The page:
What is a CV?
Treat your CV (curriculum vitae) as your business card. It’s given to the company and used only as a data sheet for the company to determine whether or not they should hire you. The only color typically comes from the cover letter. However, that is not to say that your CV should be dull and full of short and straight bullet points. No, it should strike a balance of 90% facts and 10% enticement. Use that 10% wisely and you will stand out from the rest.
Anatomy of a CV
Start with personal details at the top, like you would a letter.
Put your details in this order:
- Phone number(s)
- Email address
Never add information that is too personal, which includes your sex, age, date of birth, or marital status. It’s customary and smart these days to add social media accounts when appropriate. LinkedIn is a good choice, but Twitter, Facebook, Instagram and even your blog’s URL can work if the content there is 100% relevant to your industry.
State where you have studied and what certifications or degrees you gained and your date of graduation. Start with your latest place of study and work your way down to high school.
List the companies you have worked for, starting again with your latest or current place of employment and work your way back to your first relevant job.
Include the following information for each:
- Company name
- Location (address)
- Your job title(s)
- A short description of your duties and accomplishments
Indicate which languages you speak and how well you speak them: fluent, good, moderate (for writing and oral).
List computer programs you know and how well you have control of them (expert, average, novice).
Include any other relevant skills, such as typing WPM (words per minute), crisis management, group mediation, event planning, etc.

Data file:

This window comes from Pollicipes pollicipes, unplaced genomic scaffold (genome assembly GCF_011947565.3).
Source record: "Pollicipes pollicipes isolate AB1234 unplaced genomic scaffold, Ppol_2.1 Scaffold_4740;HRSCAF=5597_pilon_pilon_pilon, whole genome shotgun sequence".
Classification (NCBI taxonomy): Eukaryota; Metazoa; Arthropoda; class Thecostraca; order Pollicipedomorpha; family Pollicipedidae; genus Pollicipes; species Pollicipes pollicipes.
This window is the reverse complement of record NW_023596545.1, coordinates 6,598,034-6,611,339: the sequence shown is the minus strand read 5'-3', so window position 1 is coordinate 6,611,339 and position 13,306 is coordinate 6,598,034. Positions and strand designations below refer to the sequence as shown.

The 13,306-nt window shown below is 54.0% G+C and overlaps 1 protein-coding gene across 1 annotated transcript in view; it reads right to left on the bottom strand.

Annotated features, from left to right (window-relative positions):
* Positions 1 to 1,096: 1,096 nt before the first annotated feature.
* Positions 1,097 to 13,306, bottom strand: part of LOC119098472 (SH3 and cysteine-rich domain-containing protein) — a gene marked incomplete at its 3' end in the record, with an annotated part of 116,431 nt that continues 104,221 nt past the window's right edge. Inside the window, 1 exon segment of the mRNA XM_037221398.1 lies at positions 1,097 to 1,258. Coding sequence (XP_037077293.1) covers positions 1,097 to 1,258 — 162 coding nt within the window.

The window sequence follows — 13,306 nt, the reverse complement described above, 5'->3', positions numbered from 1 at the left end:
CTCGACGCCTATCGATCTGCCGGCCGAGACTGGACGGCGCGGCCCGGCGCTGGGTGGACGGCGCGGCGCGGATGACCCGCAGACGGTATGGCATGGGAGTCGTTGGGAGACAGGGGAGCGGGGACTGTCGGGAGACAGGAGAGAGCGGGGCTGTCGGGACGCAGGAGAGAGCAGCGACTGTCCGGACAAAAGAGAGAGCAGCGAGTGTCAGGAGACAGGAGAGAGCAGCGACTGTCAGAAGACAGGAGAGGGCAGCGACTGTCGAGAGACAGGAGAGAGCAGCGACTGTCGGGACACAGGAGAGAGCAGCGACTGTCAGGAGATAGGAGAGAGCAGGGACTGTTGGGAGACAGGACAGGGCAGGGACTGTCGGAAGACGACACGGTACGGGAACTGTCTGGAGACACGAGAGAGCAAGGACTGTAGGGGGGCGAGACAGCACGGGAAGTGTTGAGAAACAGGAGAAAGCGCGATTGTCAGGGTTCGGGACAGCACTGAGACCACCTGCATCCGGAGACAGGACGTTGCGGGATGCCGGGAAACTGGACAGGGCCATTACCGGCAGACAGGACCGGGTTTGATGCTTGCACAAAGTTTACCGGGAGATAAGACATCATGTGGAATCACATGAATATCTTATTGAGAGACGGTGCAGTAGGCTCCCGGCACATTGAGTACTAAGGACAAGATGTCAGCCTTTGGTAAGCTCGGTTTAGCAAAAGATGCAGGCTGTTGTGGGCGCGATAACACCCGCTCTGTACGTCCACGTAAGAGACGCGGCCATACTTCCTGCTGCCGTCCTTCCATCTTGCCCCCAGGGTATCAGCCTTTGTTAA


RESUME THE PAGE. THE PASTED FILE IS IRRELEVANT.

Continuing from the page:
Achievement and Interests
Start with a list of your achievements and the professional clubs or organizations you belong to, then follow with the fun stuff.
Some say that listing interests and activities
outdated but we feel differently. In a time when companies are all about their culture and keeping their team motivated through group activities and perks, it’s good to know that the persons they are hiring like to do some of the same things they do. Keep the list short but show some personality with items you like: running, travel, chess, reading to your kids or spending time at the cottage (bonus if the cottage is big enough for team getaways!).
CV Writing Template
Here is a classic example of a CV that you may copy and paste and fill with your own information if you like.
Street, New York NY 123456
Tel: (XXX)XXX-XXXX Mobile: (XXX)XXX-XXXX email: email@example.com
2004 – 2008 Columbia University
BA – Business Management & Social Sciences
2002 – 2004 Brentwood Academy for Boys
Graduated on Dean’s List.
2009 – present Paper & Pens Inc.
- Responsible for store operations.
- Liaise with department heads on daily sales related issues
- Manage a team of three
- Report all incidents to store owner
- Successfully work to tight timelines
- Organized and implemented new working procedures to streamline merchandising and inventory process.
IT and computing: Compiled and edited comprehensive monthly activity reports
Word, Excel, Hootsuite, Freshbooks
Novice user of Dreamweaver and Adobe Creative Suite programs.
Languages: Spanish (fluent speaker and writer)
Currently learning to speak Portuguese
Valid drivers license.
ACHIEVEMENTS & INTERESTS
Student Careers/Job Fair Assistant at Blackwell University: awarded prize for leadership in encouraging local employers to support the new grads.
Volunteer in Haitia: 12-week placement in Port au Prince working to renovate classrooms and work with children
Active volunteer for the local hospice ward: I take my service dog to visit the terminally ill two Saturdays per month.
Member Chartered Management Institute (CMI)
Here is an example of a “good” and “poor” CV, as written by the same person.
CV Writing Tips
And our final tips for writing a killer CV: Always tell the truth (if you don’t and you get hired, the truth will come out)
1. Always tell the truth (if you don’t and you get hired, the truth will come out)
2. Adjust each CV you send out just a little so that it is tailored to the hiring manager. Know your audience!
3. If this job means a lot for your personal and professional development, include a personal statement about that.
4. Don’t leave gaps in your history that will make the employer wondering: what where they doing between 2010 and 2012? And why did they not want to include whatever they were doing?
5. Update your CV regularly. In fact, look at it regularly. You’ll be surprised at how often you see an error or something that needs updating.
Ask us to match you with one of our professional writers to help you with your CV and let the job offers fly in. We love helping our clients land their dream jobs just by making a CV that really makes them shine. Try us!